I want to caution everybody that it is not just for notes. Be very careful about pooling money unless you have set up something to legally be able to do that with the SEC. If you’re just joint venturing and you’re pooling money together, then you need to set up an entity and make sure that it’s with the people that are in your sphere of influence. Meaning, you know these people and they know each other because then it’s considered selling security.

People are not necessarily bad people when they stop paying their mortgage. It just means life happened to them. Click To Tweet

If they’re not in your sphere of influence and you’re pooling money from a bunch of different sources, the SEC will rain down on you. You will get a huge fine, perhaps jail time. Believe me, they go after low-hanging fruit. If you think, “I’m just the little guy not doing anything,” those are the people that they target. Be very careful about pooling money. There are legal ways to do it, syndication or a fund where PPM but any investors that are starting, unless it’s project-specific like buying an apartment building, most of us are going to start JV-ing. Make sure that those people know these people and that they’re in your sphere of influence. Talk to an SEC attorney.

One other thing before is due diligence, which is crazy important. Can you about maybe some of the things that are involved in that due diligence process that is key?

There’s a lot. One of the beautiful things about note investing is what I call very front-end loaded in terms of doing your due diligence. You’re going to spend the bulk of your time looking at and evaluating the asset by doing your due diligence. When you buy the asset, then you hand it off to your team members and you manage your managers.

Fix and flip is different. It’s very backend loaded, which means that you do a little bit of due diligence upfront and then be hands-on in the project through to the very end. That’s very time intensive. A note is very front-end loaded. We do due diligence like we have to make sure that we always have somebody lay eyes on the property. We don’t rely on Google Earth. We send somebody to go buy that property and make sure it’s there because that is the securing collateral for our invested dollars.

Hurricanes happen in Florida. Tornadoes happen in Oklahoma and Missouri. Somebody has to lay eyes on that property before you buy it and make sure it’s standing and it’s there. You also want to find out the value. Remember that I base my purchase price on a discounted rate of the current market value of the property as it sits, not when I fix it. I need a professional’s opinion and we engage. Over the years that I’ve been doing this, I’ve built a network of realtors across the country that helped me to determine valuations of the property as it sits.

You want to make sure about that. You want to check beds, baths and square footage. You have certain criteria for that because in my strategy if I have to take a property back, I want to be able to sell it quickly. I want to be in and out of notes quickly. I’m going to avoid houses that are anything less than a 2-bedroom and 1-bath because they’re harder to sell. The county population is another thing you want to look for because you want a bigger buyers pool. Also, there are free forms of due diligence. There are three stages of due diligence in note investing. Two of which are free. One is paid. You are going to order specific reports.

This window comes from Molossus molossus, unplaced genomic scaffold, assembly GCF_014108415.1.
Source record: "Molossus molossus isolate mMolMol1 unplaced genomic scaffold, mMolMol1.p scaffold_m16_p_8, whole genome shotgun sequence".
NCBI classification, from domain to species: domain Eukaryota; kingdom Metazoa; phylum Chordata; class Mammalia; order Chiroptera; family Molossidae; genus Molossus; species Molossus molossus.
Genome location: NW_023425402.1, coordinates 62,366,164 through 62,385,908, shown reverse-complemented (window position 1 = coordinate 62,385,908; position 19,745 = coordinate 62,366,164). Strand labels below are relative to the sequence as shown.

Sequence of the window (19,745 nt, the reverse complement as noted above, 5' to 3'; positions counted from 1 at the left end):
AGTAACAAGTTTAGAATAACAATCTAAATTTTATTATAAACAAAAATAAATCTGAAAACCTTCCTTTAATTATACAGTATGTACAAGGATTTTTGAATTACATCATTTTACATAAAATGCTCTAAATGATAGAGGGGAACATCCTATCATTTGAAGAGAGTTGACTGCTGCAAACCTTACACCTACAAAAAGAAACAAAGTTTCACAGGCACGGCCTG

You’re going to check the chain of ownership from bank to bank If you’ve ever put a mortgage in place and bought a house, 30 days or 1 year later, you get a letter that says, “We’re no longer your lender. Your new lender is.” That means your notes have been sold. We need to make sure that all of the documents are in place in that chain of ownership. There is a lot of due diligence upfront but once you buy that note, you hand it off to your teams and manage your managers.

Are they typically looking for liens as well on the property things?

Yes. Thank you for mentioning that. We want to make sure that if there are any liens that they’re behind us and they’re not going to affect our investment, the only thing that will surpass, survive a foreclosure and will take precedence over a first position lien is municipal liens. Meaning property taxes. Those don’t ever go away.

LUR 134 Paige | Non Performing Notes

Non Performing Notes: With notes, we make our money on the buy. So we do extensive due diligence in terms of notes and note investing and make sure there are a lot of different little nuances about notes.


We always check property taxes. We start online but we always call and verify. There are reasons for that. We want to make sure that there’s not been a tax sale that has already happened because if that has happened in a lien situation, then that tax lien certificate holder can foreclose on that lien and wipe out your mortgage. It’s the little things like that we want to be careful about.

Thinking about this, you came from the flipping and wholesaling of both commercials as well as residential spaces. As you do these nonperforming notes, I’m curious for someone who’s reading and is like, “I have rentals. How does this stack up to having a rental portfolio? Is it worth it for me to learn about nonperforming notes?” What would you say to that individual who’s thinking about it but is focused on the rental space?